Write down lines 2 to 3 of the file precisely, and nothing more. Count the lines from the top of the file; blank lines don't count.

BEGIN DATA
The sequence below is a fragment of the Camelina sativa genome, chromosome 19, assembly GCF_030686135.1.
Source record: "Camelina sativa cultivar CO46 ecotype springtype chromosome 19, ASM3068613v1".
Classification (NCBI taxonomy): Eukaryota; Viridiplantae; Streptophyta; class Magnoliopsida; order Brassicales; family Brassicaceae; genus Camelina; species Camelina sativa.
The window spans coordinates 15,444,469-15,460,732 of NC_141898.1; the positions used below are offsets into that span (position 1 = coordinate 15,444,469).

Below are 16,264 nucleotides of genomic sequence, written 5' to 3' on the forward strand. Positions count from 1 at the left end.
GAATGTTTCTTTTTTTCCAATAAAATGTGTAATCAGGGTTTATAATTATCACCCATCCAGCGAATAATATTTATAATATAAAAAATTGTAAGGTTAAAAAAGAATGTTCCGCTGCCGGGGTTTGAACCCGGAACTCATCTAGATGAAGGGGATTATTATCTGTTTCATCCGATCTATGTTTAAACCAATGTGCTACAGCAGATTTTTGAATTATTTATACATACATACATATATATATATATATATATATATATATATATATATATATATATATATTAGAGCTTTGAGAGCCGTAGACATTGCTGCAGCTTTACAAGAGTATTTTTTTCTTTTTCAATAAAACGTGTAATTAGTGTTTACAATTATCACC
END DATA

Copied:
Source record: "Camelina sativa cultivar CO46 ecotype springtype chromosome 19, ASM3068613v1".
Classification (NCBI taxonomy): Eukaryota; Viridiplantae; Streptophyta; class Magnoliopsida; order Brassicales; family Brassicaceae; genus Camelina; species Camelina sativa.